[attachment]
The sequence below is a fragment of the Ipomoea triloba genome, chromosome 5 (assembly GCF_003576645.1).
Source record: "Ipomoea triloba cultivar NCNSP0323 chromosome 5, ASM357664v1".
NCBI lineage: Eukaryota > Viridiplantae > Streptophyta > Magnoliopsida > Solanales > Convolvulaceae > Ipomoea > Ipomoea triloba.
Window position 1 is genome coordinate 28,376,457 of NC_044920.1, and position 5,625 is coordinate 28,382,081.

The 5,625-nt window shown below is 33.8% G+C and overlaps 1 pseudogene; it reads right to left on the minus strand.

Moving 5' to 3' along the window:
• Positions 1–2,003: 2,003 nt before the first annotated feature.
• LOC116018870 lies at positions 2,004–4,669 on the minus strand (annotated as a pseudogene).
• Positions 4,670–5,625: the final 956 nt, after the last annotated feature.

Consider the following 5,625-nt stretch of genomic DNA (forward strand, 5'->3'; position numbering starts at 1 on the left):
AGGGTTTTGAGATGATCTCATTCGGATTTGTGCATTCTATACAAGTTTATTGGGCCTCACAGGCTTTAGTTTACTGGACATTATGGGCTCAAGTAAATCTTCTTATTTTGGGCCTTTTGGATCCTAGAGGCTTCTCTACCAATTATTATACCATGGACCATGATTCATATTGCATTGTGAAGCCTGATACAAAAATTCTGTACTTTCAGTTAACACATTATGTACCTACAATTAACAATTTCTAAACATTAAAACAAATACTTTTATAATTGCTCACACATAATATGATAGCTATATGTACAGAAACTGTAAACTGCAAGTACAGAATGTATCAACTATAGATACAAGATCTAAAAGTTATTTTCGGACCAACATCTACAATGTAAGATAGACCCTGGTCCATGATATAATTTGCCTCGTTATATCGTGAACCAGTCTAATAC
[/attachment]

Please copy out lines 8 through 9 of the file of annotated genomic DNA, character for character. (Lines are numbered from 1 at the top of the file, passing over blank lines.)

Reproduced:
• LOC116018870 lies at positions 2,004–4,669 on the minus strand (annotated as a pseudogene).
• Positions 4,670–5,625: the final 956 nt, after the last annotated feature.